A highly sensitive assay was able to detect a large percentage of high-risk human papillomavirus (HPV) subtypes in men with head and neck cancer, though still not to the degree of conventional tumor testing, a prospective single-center study found.
In the sample of over 200 men with oropharyngeal squamous cell carcinoma (OPSCC), the assay was able to detect HPV genotypes in 82.8% of patients using saliva compared with 93.0% with p16 immunostaining of tumor tissue, Christine H. Chung, MD, of Moffitt Cancer Center in Tampa, Florida, and colleagues reported.
“Our study showed that oral gargle samples can be used to detect the majority of the clinically relevant HPV genotypes found in men with OPSCC,” they wrote in JAMA Otolaryngology–Head & Neck Surgery. “The interpretation of HPV detected in oral gargle samples should be assessed with caution in cancer risk assessment of a cancer-free population given that sensitive assays can concomitantly detect low-risk genotypes.”
Overall, the saliva test was able to confirm HPV infection status in all but one patient, with 17.2% testing negative and 82.8% testing positive. Multiple HPV subtypes were detected in 9.9% of the men. Seventeen low-risk HPV genotypes were detected with the oral gargle sample, though in all cases patients had coinfection with a high-risk HPV, the authors noted.
For tumor specimen analysis by p16 immunostaining, 85.8% were p16 positive, 9.3% were p16 negative, and 4.9% were not evaluable due to an insufficient amount of available tissue. Multiple HPV subtypes were detected in 7.6% of patients with this method. There were three low-risk HPV subtypes detected in the tissue specimens, but again, each patient had coinfection with a high-risk genotype.
The authors noted that therapeutic HPV vaccines are currently being assessed in clinical trials for patients with HPV-related cancers, both alone or combined with other treatment methods, and that “based on our study, HPV genotyping could be easily obtained using HPV DNA from readily accessible oral gargle samples.”
But in a commentary that accompanied the study, Ricardo Ramirez, MD, and Jose Zevallos, MD, MPH, both of Washington University School of Medicine in St. Louis, Missouri, sounded a note of caution. “Although this may be true, the data from their study showed that HPV DNA from oral gargle samples is an imperfect surrogate,” they wrote. “The detection of HPV 16 between saliva samples and tumor specimens was discordant in over a quarter of patients.”
The saliva test detected HPV 16 in 128 of 203 patients (63.1%) compared with 143 of 172 (83.1%) with p16 immunostaining, with an agreement of 73.7% between the two tests. For HPV 18, the tests detected the genotype in eight samples each, for a between-test agreement of 94.2%.
Ramirez and Zevallos continued to say that it would be difficult to imagine that trials of therapeutic vaccines would rely on anything other than tumor tissue sampling for “critical” treatment decisions.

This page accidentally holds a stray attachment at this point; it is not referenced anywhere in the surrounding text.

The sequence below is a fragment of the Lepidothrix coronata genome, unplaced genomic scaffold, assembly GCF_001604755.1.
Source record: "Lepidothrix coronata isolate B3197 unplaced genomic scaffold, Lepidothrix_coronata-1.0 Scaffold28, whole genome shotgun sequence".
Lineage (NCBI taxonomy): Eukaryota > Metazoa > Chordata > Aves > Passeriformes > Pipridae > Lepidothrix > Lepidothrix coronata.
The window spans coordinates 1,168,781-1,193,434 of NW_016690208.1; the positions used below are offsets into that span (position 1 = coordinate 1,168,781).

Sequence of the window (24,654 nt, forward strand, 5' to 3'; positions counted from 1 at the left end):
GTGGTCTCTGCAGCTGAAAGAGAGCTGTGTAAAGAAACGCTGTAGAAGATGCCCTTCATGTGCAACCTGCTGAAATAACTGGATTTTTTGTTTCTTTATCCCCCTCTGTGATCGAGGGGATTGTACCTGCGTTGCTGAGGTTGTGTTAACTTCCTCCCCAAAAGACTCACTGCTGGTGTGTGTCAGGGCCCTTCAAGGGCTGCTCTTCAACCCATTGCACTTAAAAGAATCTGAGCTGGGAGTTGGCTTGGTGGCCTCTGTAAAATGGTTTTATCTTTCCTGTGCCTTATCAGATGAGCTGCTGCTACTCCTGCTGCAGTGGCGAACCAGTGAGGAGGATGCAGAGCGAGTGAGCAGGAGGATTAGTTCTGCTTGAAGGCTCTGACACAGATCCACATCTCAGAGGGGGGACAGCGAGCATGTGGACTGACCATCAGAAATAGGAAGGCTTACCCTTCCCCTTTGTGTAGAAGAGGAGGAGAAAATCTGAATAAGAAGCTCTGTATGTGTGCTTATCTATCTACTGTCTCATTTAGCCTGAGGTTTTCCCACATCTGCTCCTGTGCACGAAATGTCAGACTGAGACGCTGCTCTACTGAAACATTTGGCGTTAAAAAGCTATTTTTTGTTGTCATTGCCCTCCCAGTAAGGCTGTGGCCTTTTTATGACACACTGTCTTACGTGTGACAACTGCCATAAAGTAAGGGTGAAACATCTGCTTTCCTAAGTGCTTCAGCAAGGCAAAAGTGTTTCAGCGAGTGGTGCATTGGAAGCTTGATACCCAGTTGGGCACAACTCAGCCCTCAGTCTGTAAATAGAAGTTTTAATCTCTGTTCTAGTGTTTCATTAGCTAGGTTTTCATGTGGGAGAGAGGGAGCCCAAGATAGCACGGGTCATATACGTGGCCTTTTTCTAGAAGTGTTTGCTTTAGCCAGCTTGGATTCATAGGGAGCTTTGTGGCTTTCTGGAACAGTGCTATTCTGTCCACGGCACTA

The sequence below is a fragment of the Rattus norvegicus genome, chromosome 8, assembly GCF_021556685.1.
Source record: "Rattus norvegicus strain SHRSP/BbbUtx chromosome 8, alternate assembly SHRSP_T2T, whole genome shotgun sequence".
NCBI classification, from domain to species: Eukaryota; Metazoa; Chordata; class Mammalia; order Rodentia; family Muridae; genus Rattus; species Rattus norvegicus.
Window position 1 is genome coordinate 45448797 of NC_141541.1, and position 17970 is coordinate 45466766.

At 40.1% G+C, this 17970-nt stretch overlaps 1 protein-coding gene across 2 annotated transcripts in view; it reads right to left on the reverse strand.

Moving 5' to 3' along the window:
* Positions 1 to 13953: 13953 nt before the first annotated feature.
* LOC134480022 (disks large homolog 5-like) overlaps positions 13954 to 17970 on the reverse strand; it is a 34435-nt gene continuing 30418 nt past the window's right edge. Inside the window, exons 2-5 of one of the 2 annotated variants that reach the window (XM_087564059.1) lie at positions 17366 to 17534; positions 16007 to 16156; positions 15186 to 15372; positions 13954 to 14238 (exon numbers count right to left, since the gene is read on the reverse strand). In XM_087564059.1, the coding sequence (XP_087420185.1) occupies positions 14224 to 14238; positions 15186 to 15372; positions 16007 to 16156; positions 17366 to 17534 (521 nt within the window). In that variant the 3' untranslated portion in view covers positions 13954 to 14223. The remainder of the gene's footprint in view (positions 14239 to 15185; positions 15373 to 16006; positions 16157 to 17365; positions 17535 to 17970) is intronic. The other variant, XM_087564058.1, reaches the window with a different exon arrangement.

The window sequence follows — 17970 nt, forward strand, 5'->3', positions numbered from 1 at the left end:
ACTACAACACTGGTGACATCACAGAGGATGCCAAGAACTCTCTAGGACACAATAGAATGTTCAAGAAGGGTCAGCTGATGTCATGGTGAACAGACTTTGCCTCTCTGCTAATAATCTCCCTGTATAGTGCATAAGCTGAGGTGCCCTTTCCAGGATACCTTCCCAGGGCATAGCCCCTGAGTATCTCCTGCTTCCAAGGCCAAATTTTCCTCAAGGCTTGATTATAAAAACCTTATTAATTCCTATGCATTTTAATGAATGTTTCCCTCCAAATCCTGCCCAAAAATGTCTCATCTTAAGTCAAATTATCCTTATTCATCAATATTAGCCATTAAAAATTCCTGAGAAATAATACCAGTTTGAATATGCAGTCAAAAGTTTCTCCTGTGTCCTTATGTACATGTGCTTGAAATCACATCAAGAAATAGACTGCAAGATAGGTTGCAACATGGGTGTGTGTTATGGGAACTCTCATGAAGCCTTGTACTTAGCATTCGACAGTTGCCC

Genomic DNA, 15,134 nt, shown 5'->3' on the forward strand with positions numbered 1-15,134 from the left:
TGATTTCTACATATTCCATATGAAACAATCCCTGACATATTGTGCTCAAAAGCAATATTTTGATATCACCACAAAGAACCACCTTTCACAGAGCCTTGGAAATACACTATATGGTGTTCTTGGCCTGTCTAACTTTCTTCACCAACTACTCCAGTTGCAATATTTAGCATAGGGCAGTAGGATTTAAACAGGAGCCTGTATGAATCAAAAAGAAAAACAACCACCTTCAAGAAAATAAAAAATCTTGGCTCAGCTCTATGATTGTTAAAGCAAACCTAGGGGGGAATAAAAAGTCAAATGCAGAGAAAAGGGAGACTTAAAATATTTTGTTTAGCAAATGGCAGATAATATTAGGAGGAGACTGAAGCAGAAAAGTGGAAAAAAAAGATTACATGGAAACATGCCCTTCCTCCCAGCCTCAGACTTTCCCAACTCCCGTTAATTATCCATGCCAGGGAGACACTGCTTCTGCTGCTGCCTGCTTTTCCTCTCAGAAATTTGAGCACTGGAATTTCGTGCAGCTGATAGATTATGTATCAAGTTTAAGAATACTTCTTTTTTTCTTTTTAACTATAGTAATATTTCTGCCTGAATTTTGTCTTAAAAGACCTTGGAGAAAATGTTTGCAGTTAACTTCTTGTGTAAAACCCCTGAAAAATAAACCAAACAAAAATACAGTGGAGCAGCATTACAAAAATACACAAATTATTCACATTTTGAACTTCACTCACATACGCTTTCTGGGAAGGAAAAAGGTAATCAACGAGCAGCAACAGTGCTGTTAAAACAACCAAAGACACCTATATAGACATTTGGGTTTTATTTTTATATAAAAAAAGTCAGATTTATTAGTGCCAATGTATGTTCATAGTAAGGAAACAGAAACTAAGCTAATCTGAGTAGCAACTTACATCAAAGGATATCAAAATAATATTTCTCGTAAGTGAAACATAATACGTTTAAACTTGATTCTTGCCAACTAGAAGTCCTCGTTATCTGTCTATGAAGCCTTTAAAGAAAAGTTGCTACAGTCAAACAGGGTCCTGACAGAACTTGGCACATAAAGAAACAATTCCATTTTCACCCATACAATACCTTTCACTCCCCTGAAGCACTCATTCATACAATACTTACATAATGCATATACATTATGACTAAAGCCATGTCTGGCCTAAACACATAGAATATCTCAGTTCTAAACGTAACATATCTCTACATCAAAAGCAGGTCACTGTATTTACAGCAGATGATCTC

“As long as patients are undergoing tissue biopsies or surgical resection, tumor tissue would be available for genotyping,” they said. “Why then would saliva ever be used for this indication?”
Ultimately, they wrote, the study “does not bring us any closer to defining practical, clinically relevant applications for this technology.”
A study presented last year at the American Society for Radiation Oncology (ASTRO) meeting found that an HPV DNA blood test could potentially rule out relapse in patients treated for their head and neck cancers, but the practicality of such a test was again called into question.
For the current study, Chung’s group screened adult men (median age 61) with newly diagnosed OPSCC who were treated at the head and neck and radiation oncology clinics at Moffitt from 2014 to 2017. Patients with stage I-IV cancer were eligible, and nearly half had stage I disease (49.0%). Most patients were white (93.1%) and a majority had a history of smoking (55.9%). The in vitro reverse hybridization assay RHA Kit HPV SPF10-LiPA25 was used for HPV DNA assessment in saliva. Tumor specimen analysis used p16 immunohistochemical staining.
Aside from those limitations previously mentioned (only men, single institution), the authors noted several other important limitations to their findings: there were a low number of HPV-negative cases in the cohort, Moffitt is a specialized cancer center so the sample may have included more harder-to-treat cases than would be typical, and there was a short follow-up period (12.7 months).
Chung reported no disclosures. One study co-author is an employee of GlaxoSmithKline and another serves on a Merck advisory board.
Ramirez and Zevallos reported no conflicts of interest.